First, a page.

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Think of it as intellectual speed dating. Only instead of looking for romance, the crowd here was linking up to think about one of humankind's oldest challenges: managing the balance between the water supply and the people who depend on it.
"Speed dating" was how Susan Stover, who manages High Plains aquifer issues at the Kansas Water Office, described the water research workshop held today at Spooner Hall on the Kansas University campus. The workshop drew about 120 people from assorted departments around the university.
Stover joined KU provost Jeffrey Vitter; Steve Warren, vice chancellor of research and graduate studies at KU; and Karen Flournoy, a regional director of water issues for the Environmental Protection Agency, in introducing the main and really only topic of the day: Water — how to capture it, how to manage it, how to keep it clean and how to navigate the many social and political issues around it.
"Water isn't just a grand challenge," Vitter said. "It's a grand threat."
As Flournoy pointed out, the water issues facing Kansas alone are many. Nutrients from plant and animal agriculture as well as wastewater have spawned algae blooms and threatened drinking water supplies. Adding to those challenges, projections show that climate change could stress water supplies through increased drought at the same time as it disrupts precipitation and snowmelt patterns, inducing floods.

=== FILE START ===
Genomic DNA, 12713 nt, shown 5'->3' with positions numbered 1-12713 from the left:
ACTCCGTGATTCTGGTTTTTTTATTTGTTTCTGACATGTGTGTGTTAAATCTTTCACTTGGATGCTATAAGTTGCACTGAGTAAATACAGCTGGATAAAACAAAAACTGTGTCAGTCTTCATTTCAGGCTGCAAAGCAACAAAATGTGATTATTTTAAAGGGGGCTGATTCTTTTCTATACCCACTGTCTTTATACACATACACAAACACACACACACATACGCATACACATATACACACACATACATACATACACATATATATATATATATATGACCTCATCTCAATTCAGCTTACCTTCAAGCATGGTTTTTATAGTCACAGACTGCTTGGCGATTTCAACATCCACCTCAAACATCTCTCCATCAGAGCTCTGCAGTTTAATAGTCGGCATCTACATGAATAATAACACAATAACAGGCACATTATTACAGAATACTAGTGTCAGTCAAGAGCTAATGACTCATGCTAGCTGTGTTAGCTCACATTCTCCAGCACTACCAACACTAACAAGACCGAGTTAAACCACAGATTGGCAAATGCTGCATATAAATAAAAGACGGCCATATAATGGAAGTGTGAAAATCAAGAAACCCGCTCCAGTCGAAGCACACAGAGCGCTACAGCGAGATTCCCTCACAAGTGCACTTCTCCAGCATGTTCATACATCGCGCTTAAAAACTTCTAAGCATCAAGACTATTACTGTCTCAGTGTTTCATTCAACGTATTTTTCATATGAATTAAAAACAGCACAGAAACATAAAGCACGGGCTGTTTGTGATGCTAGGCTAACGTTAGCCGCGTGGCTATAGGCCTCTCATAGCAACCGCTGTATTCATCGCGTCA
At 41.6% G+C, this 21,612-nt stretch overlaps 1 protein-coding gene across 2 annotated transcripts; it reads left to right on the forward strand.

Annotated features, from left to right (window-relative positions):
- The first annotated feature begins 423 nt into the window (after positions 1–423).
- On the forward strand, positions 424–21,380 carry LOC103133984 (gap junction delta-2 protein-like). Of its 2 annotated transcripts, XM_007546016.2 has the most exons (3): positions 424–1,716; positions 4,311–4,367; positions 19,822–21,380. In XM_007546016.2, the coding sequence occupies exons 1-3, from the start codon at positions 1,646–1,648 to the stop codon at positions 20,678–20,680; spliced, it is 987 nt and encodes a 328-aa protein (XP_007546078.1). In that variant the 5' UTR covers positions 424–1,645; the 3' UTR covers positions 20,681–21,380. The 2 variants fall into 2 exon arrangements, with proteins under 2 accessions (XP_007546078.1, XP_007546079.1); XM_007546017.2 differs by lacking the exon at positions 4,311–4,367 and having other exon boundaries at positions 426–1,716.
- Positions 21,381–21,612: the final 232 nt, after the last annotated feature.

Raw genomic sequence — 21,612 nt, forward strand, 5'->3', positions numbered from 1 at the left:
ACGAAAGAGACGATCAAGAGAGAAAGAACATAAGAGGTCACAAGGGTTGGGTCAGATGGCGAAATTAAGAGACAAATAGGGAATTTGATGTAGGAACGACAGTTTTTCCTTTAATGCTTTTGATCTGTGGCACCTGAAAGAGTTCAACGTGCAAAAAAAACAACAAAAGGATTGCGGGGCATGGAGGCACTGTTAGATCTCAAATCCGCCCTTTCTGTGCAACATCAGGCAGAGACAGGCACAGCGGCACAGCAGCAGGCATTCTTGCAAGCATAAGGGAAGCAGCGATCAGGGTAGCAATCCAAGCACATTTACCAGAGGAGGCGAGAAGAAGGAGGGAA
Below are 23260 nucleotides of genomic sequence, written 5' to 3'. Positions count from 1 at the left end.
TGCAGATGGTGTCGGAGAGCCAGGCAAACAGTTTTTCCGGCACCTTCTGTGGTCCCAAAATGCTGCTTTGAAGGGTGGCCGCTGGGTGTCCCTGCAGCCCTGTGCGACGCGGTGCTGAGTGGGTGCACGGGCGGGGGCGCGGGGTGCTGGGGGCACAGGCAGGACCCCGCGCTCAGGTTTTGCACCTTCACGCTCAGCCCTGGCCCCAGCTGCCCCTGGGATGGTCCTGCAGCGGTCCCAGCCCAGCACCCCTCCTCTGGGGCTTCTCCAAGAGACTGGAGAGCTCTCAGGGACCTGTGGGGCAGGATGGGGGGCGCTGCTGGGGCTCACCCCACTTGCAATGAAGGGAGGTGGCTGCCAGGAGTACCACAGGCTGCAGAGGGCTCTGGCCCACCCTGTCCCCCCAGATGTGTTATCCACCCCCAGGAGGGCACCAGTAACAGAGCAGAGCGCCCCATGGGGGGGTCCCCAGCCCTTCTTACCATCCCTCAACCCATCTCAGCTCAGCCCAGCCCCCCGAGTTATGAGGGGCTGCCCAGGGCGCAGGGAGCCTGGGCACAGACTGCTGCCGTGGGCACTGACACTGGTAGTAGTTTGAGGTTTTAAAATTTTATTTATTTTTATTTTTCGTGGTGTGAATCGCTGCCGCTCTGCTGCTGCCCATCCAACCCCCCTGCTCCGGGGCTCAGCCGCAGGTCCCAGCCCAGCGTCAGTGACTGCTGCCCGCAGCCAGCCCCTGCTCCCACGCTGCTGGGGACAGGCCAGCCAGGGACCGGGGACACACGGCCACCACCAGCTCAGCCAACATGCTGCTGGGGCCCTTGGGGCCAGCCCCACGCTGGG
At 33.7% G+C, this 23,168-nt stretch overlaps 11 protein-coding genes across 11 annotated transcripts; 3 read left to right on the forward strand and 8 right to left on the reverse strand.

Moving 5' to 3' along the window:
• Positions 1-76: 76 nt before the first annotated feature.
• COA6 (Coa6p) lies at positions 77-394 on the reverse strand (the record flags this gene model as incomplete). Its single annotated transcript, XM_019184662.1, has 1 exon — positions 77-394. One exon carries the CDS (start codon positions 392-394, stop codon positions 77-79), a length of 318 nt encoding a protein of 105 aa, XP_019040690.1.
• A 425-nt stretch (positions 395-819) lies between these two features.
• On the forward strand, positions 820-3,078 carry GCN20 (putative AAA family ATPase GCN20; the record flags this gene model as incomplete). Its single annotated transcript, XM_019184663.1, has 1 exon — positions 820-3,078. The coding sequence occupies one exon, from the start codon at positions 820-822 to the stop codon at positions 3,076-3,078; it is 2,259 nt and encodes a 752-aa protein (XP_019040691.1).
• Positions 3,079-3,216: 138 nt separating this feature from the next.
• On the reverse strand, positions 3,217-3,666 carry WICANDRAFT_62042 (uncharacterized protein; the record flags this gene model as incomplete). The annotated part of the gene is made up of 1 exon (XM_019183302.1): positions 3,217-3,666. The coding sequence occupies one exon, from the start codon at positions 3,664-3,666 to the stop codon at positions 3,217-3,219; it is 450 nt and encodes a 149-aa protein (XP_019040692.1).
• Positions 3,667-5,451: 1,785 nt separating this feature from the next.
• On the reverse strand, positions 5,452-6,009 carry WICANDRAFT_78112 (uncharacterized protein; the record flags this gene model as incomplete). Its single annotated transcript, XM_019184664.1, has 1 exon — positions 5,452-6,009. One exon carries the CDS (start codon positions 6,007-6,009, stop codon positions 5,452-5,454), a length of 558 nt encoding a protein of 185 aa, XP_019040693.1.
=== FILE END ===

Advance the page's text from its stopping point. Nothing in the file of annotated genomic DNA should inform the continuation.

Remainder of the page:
Many smaller communities in Kansas are struggling with dwindling supplies of clean water, Floury said. Making things harder, the cost of cleaning water for drinking becomes increasingly expensive as pollutants increase. Even something as simple as having enough trained operators at a treatment plant can be a cost burden for smaller communities.
Those simple problems are easy to take for granted. "Most of us don't think about it," Floury said, "because you turn on the tap or you flush the toilet and the right thing happens most of the time."
The day's main business was simply getting all these folks in the same room and giving them a chance to network and brainstorm. Ed Martinko, director of the Kansas Biological Survey, who had a hand in organizing the workshop, said there already were many researchers at KU working on water and water-related issues, but many did not know each other or each other's work.
"This is the first time in a long time that I can remember this many people coming together," he said.
The workshop drew specialists from engineering, the physical sciences, urban design, geography, geology, journalism, history, education and more. Working at tables in small teams of varied interest and expertise, the researchers at the workshop discussed what they thought were some of the most important topics regarding water, everything from environmental justice and education to "hydroclimatology."
Aside from getting all those brains together to think big thoughts about water, the networking at the workshop could come in handy when it comes time to apply for research grants. Many grants involving water research, even those based on hard science, need experts on the team who understand social and economic impacts.
As Rex Buchanan, interim director of the Kansas Geological Survey and another one of workshop's organizers, said, "The worst time to form those relationships is right when you're developing a proposal."